Washington: US Democratic presidential contenders Hillary Clinton and Bernie Sanders are distancing themselves from President Barack Obama, also a Democrat, over a bill that would allow 9/11 victims to sue foreign governments.
The terror attacks on September 11, 2001, which killed nearly 3,000 people, mainly in New York and Washington DC, left in their wake thousands of bereaved US family members.
Some in the US Congress were pushing a bill that would allow victims' families to sue in court foreign governments for playing a role in financing or otherwise supporting Al-Qaeda, the radical Islamist group that staged the deadly attacks, Xinhua news agency reported on Sunday.
Republican senators are split over the bill, and in an unusual twist, Democrats strongly support the bill, even though it puts them at loggerheads with Obama.
But while Obama has threatened to block the bill on fears of repercussions from some foreign governments, Sanders and Clinton have pledged their support for the bill, in an apparent bid to woo the voters who support it.
Clinton has said: "If there are people or institutions or governments who should be held accountable, that should be part of the bringing to justice anyone or any state that had any role in the horrors of 9/11."
Obama is against the 9/11 legislation because it is upsetting relations with allies, Brookings Institution's senior fellow Darrell West said.
Still, several presidential contenders support the bill because they want to give the families who lost loved ones the opportunity to sue foreign governments that were shown to have some involvement in the terrorist attack, West said.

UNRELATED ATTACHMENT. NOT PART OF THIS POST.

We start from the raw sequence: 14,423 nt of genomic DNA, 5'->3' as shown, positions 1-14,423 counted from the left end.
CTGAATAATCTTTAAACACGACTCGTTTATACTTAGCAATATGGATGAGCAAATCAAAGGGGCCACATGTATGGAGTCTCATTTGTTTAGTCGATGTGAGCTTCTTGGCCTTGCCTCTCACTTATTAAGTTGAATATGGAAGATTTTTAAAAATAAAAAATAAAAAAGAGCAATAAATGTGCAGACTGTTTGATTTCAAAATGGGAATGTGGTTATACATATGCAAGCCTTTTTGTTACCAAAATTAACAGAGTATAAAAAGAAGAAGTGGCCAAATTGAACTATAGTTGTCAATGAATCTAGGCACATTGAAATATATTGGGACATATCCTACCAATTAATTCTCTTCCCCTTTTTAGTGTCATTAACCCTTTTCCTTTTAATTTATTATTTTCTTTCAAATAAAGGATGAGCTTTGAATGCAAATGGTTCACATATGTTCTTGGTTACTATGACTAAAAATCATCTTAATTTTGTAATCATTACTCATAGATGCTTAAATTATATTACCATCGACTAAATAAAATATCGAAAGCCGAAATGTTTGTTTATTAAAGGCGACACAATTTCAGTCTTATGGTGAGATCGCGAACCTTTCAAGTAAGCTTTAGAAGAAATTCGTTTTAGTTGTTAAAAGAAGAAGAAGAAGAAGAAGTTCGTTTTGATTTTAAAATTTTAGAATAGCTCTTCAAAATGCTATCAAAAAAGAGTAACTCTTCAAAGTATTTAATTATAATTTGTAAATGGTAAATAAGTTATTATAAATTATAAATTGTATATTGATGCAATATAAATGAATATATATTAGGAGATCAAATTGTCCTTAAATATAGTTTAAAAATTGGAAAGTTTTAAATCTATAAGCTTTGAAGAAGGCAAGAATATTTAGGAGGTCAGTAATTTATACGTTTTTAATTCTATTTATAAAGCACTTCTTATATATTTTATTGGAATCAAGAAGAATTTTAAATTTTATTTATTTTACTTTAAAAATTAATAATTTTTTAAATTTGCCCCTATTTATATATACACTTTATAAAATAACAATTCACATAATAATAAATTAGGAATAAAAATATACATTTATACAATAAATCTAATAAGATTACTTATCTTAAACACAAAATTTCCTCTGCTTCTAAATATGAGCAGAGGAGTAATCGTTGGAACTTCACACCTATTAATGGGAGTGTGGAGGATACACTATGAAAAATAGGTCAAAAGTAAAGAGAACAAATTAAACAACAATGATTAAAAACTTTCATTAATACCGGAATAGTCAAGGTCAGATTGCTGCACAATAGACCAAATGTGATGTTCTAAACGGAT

Indeed, Sanders said earlier this week that he supports the legislation "that would allow Americans, including the families of victims of the 9/11 attacks, to use US courts to determine if foreign entities are culpable for terrorist attacks in the US and seek restitution for the damage and lives lost."
Sanders continued that he believes "it is time to declassify the 28-page section of the 9/11 Commission Report on the potential sources of foreign support received by the hijackers."
He referred to the classified part of the official US government report that shows potential sources of support for the group of men that hijacked four commercial airplanes and flew them in a suicide mission into buildings in New York and Washington in the September 11 terror attacks.
"The families of those lost on that terrible day have the right to review any evidence that connects the hijackers to foreign supporters," Sanders said.
"If no such connection exists, then our country deserves the information necessary to put that speculation behind us," he added.